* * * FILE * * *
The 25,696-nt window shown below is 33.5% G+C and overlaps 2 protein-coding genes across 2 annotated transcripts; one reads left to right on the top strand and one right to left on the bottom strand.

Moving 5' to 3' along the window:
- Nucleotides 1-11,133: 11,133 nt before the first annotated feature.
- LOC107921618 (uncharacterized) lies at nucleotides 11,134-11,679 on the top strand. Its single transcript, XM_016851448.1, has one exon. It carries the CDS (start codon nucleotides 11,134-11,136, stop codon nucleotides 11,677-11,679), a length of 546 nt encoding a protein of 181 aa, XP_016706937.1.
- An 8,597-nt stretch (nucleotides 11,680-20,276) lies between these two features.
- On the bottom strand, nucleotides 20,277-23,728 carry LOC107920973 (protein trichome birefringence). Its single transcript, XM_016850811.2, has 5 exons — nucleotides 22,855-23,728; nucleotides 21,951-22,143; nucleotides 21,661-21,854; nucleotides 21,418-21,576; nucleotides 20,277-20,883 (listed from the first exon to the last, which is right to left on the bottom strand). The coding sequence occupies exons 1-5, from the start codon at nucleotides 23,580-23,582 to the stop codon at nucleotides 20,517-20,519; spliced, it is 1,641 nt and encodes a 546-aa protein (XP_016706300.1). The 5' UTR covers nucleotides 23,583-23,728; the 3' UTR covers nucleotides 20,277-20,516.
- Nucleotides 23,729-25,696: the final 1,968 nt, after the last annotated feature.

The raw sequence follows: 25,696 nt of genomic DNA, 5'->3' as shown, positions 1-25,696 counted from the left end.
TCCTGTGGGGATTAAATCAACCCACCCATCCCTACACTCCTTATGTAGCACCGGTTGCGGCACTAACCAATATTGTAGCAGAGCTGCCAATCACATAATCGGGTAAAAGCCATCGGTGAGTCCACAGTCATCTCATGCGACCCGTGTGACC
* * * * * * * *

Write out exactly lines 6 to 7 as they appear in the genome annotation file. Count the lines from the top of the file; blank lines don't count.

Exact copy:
- On the bottom strand, nucleotides 20,277-23,728 carry LOC107920973 (protein trichome birefringence). Its single transcript, XM_016850811.2, has 5 exons — nucleotides 22,855-23,728; nucleotides 21,951-22,143; nucleotides 21,661-21,854; nucleotides 21,418-21,576; nucleotides 20,277-20,883 (listed from the first exon to the last, which is right to left on the bottom strand). The coding sequence occupies exons 1-5, from the start codon at nucleotides 23,580-23,582 to the stop codon at nucleotides 20,517-20,519; spliced, it is 1,641 nt and encodes a 546-aa protein (XP_016706300.1). The 5' UTR covers nucleotides 23,583-23,728; the 3' UTR covers nucleotides 20,277-20,516.
- Nucleotides 23,729-25,696: the final 1,968 nt, after the last annotated feature.